Quick Answer: What are the different precautions to prevent disease transmission?

What are the 5 types of precautions?

Infection Control and Prevention – Transmission-based precautions

  • Contact Precautions. …
  • Droplet Precautions. …
  • Airborne Precautions. …
  • Eye Protection.

What are the 8 Standard Precautions for infection control?

8.1 Standard precautions

  • hand hygiene and cough etiquette.
  • the use of personal protective equipment (PPE)
  • the safe use and disposal of sharps.
  • routine environmental cleaning.
  • incorporation of safe practices for handling blood, body fluids and secretions as well as excretions [91].

What are the different types of isolation precautions?

There are three categories of Transmission-Based Precautions: Contact Precautions, Droplet Precautions, and Airborne Precautions.

What are the 10 standard infection control precautions?

The 10 Standard Infection Control Precautions (SICP)

  • Patient assessment for infection risk.
  • Hand hygiene.
  • Respiratory and cough hygiene.
  • Personal protective equipment (PPE)
  • Safe management of equipment.
  • Safe management of environment.
  • Safe management of blood and body fluids.
  • Safe management of linen.
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What are the different types of disease transmission?

Modes of transmission

  • Direct. Direct contact. Droplet spread.
  • Indirect. Airborne. Vehicleborne. Vectorborne (mechanical or biologic)

What are protective precautions?

Protective Isolation aims to protect an immunocompromised patient who is at high risk of acquiring micro-organisms from either the environment or from other patients, staff or visitors.

What are standard transmission precautions?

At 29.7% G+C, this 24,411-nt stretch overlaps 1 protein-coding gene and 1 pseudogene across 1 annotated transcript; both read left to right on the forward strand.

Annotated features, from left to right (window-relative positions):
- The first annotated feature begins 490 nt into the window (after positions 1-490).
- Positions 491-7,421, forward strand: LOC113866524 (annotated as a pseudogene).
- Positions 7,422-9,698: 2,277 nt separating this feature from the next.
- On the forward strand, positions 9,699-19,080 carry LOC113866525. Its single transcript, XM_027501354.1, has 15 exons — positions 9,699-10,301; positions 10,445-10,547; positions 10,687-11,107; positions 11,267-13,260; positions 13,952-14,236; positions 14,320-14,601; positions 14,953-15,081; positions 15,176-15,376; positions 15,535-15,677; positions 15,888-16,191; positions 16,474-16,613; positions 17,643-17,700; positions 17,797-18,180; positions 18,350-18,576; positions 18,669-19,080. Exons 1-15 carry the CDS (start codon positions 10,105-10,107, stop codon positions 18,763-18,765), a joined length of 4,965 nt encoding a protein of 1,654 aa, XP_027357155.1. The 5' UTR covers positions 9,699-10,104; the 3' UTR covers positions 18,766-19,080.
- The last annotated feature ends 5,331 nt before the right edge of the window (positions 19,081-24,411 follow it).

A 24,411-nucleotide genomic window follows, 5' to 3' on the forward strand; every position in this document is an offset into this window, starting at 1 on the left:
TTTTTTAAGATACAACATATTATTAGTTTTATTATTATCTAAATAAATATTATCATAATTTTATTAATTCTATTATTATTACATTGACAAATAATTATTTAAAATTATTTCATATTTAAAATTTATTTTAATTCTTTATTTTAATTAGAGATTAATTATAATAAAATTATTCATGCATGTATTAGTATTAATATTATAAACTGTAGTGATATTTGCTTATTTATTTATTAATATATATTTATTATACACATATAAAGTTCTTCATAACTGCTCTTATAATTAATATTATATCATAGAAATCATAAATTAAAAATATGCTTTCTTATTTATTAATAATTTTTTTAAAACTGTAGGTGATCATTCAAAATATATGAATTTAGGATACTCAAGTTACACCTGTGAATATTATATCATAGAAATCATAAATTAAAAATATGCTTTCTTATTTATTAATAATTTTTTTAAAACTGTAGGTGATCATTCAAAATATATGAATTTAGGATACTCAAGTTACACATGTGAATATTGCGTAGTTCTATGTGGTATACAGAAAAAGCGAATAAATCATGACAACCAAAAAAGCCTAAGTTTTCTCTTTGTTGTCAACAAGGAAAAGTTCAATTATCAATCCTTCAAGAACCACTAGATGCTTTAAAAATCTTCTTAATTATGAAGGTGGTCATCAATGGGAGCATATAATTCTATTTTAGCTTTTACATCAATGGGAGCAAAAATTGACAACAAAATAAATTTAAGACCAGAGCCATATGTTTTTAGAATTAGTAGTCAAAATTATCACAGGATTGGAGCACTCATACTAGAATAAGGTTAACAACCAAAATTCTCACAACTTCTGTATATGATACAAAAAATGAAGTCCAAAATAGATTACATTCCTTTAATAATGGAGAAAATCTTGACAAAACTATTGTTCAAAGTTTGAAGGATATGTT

Transmission-Based Precautions are the second tier of basic infection control and are to be used in addition to Standard Precautions for patients who may be infected or colonized with certain infectious agents for which additional precautions are needed to prevent infection transmission.

What are standard precautions?

Standard precautions are a set of infection control practices used to prevent transmission of diseases that can be acquired by contact with blood, body fluids, non-intact skin (including rashes), and mucous membranes.

How do transmission-based precautions differ from standard precautions?

Standard precautions are the minimum infection prevention and control practices that must be used at all times for all patients in all situations. Transmission-based precautions are used when standard precautions alone are not sufficient to prevent the spread of an infectious agent.

What are the three types of additional precautions?

Types of Additional Precautions. There are three categories of additional precautions: contact precautions, droplet precautions, and airborne precautions.

Which of the following is an example of a transmission precaution?

If the person you are visiting is on transmission-based precautions (e.g., contact, droplet, or airborne isolation), talk to the nurse before entering the room to find out what steps you will have to take—such as, wearing a mask, a gown, and/or gloves.

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What are the three basic elements of airborne precautions?

The three major components of airborne isolation precautions as a strategy for reducing transmission of aerosol transmissible diseases are (1) physical space and engineering controls, (2) healthcare personnel respiratory protection and personal protective equipment, and (3) clinical protocols, policies, procedures, and …

What are the 9 key areas that define standard precautions?

Standard precautions include: • hand hygiene, before and after every episode of patient contact (ie 5 Moments for Hand Hygiene); • the use of personal protective equipment (PPE) – see Table 2; • the safe use and disposal of sharps; • routine environmental cleaning; • reprocessing of reusable medical equipment and …

How many standard precautions are there for infection prevention and control?

Standard precautions consist of eight key elements. These include correct hand hygiene, safe cleaning and decontamination, safe handling and disposal of waste and linen, sharps safety, correct use of personal protective clothing, safe handling of blood and body fluids and respiratory hygiene.

What are additional precautions?

Additional Precautions are infection prevention and control precautions and practices required in addition to Routine Practices. They are based on the mode (means) of transmission of the infectious agent: airborne, droplet, and contact.